Family Supplemental Subsistence Allowance

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The Family Supplemental Subsistence Allowance is a benefit designed to provide certain low-income military members with an additional allowance to help them afford nutritional food for themselves and their families. Many military members receive total pay and compensation that is on par with their civilian counterparts. However, some members may find it difficult to make…

The Family Supplemental Subsistence Allowance is a benefit designed to provide certain low-income military members with an additional allowance to help them afford nutritional food for themselves and their families.

Many military members receive total pay and compensation that is on par with their civilian counterparts. However, some members may find it difficult to make ends meet. This may be more common among junior and middle enlisted members with families. Depending on your total income and the size of your family, you may be eligible for Supplemental Nutrition Assistance Program (SNAP) benefits (formerly known as the Food Stamp Program). However, SNAP is only available to servicemembers living in the US. It is not available overseas.

Family Supplemental Subsistence Allowance (FSSA) was designed to work in place of SNAP benefits for military members who are living and serving overseas. FSSA is a supplemental income program for military members designed to reduce or eliminate the need for servicemembers to use the Food Stamp Program (SNAP). It was established in May of 2001 to supplement eligible military member’s Basic Allowance for Subsistence (BAS).  FSSA is a nontaxable allowance payable in addition to all other pays and allowances.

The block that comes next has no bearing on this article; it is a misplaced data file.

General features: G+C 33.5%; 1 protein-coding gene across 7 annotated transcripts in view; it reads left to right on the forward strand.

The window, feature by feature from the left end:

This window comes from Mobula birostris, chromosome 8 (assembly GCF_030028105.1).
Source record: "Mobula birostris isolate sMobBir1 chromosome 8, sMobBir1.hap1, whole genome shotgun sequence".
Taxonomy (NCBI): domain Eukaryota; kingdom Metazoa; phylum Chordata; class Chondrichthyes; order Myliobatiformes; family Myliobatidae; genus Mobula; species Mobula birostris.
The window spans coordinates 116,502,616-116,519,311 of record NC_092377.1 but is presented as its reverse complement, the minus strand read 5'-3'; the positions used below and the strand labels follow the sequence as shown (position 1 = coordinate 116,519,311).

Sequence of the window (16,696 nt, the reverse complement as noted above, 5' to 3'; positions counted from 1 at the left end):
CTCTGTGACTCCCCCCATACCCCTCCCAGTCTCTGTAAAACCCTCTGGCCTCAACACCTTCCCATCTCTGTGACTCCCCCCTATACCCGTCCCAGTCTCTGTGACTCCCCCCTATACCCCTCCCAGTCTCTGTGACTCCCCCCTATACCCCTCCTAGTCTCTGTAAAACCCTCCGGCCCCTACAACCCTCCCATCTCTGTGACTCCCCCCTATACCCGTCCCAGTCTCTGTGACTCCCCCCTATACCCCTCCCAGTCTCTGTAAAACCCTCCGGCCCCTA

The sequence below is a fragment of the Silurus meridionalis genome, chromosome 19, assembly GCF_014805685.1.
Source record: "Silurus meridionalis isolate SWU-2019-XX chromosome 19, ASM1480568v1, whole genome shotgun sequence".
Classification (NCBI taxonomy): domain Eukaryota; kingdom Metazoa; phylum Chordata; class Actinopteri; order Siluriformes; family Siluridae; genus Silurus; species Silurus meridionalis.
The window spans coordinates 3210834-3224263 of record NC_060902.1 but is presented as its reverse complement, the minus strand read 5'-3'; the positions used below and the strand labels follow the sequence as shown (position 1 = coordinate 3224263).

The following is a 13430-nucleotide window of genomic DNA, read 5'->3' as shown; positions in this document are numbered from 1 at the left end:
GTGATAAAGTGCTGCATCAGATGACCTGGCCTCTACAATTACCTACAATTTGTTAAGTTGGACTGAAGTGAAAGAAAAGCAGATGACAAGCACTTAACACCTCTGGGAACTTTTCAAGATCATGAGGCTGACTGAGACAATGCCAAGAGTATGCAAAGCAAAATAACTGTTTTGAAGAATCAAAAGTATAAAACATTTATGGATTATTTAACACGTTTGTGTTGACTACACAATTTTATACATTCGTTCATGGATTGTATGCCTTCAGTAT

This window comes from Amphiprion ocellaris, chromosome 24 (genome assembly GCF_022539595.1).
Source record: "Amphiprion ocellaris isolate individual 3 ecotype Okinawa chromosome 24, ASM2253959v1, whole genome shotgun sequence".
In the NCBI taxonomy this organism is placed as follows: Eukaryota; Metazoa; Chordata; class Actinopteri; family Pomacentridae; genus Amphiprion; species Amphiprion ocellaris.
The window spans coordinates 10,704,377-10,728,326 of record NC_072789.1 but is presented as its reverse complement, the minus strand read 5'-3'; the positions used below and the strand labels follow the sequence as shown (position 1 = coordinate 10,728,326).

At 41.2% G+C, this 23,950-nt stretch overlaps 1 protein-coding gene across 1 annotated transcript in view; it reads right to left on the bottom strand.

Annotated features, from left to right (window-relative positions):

Family Supplemental Subsistence Allowance

FSSA is designed to bring the military member’s household income up to 130% of the federal poverty level, as established by the United States Department of Agriculture (USDA). The benefit is paid in whole dollars, equal to the amount needed to bring the military member’s household income up to 130% of the federal poverty level. The current maximum payable FSSA rate is up to $1,100 per month, not to exceed 130% of the poverty level. FSSA benefits are prorated if you are not eligible for the entire month.

Note: Receiving FSSA benefits may impact your ability to receive other government benefits such as WIC, daycare assistance, Earned Income Tax Credit, or other programs.

Family Supplemental Subsistence Allowance Eligibility

The Family Supplemental Subsistence Allowance is open to military members who are serving overseas, provided they meet the eligibility requirements. To be eligible, military members must:

  • be receiving full or partial BAS,
  • meet the FSSA gross income guidelines for household size as determined by the USDA (income level must fall within 130% of the federal poverty level)
  • and must have applied and been certified at a certain payment level by the appropriate office.

The program is especially designed to help large military family households.

How Income is Calculated for FSSA Purposes

“Military income” for the FSSA includes basic pay, BAS, basic allowance for housing, or cash equivalent for those that are living in Government provided housing, overseas housing allowance, all bonuses, and all special and incentive pays.